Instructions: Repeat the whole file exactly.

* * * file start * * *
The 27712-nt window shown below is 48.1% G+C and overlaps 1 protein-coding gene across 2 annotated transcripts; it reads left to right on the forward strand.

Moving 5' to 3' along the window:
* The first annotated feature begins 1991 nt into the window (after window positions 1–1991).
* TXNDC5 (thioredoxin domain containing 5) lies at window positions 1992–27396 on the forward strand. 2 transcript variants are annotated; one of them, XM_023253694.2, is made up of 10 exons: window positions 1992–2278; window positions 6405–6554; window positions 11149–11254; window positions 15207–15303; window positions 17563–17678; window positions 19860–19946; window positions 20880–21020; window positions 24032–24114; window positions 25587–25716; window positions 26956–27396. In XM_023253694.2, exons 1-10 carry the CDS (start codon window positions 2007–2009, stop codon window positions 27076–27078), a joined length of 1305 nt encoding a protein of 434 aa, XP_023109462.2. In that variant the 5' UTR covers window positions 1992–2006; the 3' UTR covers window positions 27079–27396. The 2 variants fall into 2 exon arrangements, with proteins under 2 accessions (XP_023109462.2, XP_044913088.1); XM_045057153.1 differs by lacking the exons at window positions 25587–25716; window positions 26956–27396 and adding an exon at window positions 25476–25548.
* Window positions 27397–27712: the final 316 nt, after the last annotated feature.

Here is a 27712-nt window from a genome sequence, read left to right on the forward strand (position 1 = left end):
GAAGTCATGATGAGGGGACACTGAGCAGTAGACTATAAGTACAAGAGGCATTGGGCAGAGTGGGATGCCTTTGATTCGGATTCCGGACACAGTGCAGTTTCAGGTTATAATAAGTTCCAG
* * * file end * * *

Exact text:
The 27712-nt window shown below is 48.1% G+C and overlaps 1 protein-coding gene across 2 annotated transcripts; it reads left to right on the forward strand.

Moving 5' to 3' along the window:
* The first annotated feature begins 1991 nt into the window (after window positions 1–1991).
* TXNDC5 (thioredoxin domain containing 5) lies at window positions 1992–27396 on the forward strand. 2 transcript variants are annotated; one of them, XM_023253694.2, is made up of 10 exons: window positions 1992–2278; window positions 6405–6554; window positions 11149–11254; window positions 15207–15303; window positions 17563–17678; window positions 19860–19946; window positions 20880–21020; window positions 24032–24114; window positions 25587–25716; window positions 26956–27396. In XM_023253694.2, exons 1-10 carry the CDS (start codon window positions 2007–2009, stop codon window positions 27076–27078), a joined length of 1305 nt encoding a protein of 434 aa, XP_023109462.2. In that variant the 5' UTR covers window positions 1992–2006; the 3' UTR covers window positions 27079–27396. The 2 variants fall into 2 exon arrangements, with proteins under 2 accessions (XP_023109462.2, XP_044913088.1); XM_045057153.1 differs by lacking the exons at window positions 25587–25716; window positions 26956–27396 and adding an exon at window positions 25476–25548.
* Window positions 27397–27712: the final 316 nt, after the last annotated feature.

Here is a 27712-nt window from a genome sequence, read left to right on the forward strand (position 1 = left end):
GAAGTCATGATGAGGGGACACTGAGCAGTAGACTATAAGTACAAGAGGCATTGGGCAGAGTGGGATGCCTTTGATTCGGATTCCGGACACAGTGCAGTTTCAGGTTATAATAAGTTCCAG